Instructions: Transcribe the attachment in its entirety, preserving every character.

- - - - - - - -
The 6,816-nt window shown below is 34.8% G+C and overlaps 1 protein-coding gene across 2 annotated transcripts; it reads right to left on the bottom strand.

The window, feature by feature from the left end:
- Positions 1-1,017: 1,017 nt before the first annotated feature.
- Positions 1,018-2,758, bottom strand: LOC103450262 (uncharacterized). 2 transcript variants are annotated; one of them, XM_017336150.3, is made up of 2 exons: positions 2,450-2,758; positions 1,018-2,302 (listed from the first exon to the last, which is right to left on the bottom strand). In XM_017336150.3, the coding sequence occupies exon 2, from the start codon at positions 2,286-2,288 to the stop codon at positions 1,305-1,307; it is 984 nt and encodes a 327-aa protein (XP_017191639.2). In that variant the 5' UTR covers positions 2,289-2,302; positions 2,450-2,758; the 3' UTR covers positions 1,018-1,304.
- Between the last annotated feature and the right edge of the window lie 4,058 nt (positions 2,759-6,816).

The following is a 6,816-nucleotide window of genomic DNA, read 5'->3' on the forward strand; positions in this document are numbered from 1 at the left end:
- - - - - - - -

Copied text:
The 6,816-nt window shown below is 34.8% G+C and overlaps 1 protein-coding gene across 2 annotated transcripts; it reads right to left on the bottom strand.

The window, feature by feature from the left end:
- Positions 1-1,017: 1,017 nt before the first annotated feature.
- Positions 1,018-2,758, bottom strand: LOC103450262 (uncharacterized). 2 transcript variants are annotated; one of them, XM_017336150.3, is made up of 2 exons: positions 2,450-2,758; positions 1,018-2,302 (listed from the first exon to the last, which is right to left on the bottom strand). In XM_017336150.3, the coding sequence occupies exon 2, from the start codon at positions 2,286-2,288 to the stop codon at positions 1,305-1,307; it is 984 nt and encodes a 327-aa protein (XP_017191639.2). In that variant the 5' UTR covers positions 2,289-2,302; positions 2,450-2,758; the 3' UTR covers positions 1,018-1,304.
- Between the last annotated feature and the right edge of the window lie 4,058 nt (positions 2,759-6,816).

The following is a 6,816-nucleotide window of genomic DNA, read 5'->3' on the forward strand; positions in this document are numbered from 1 at the left end: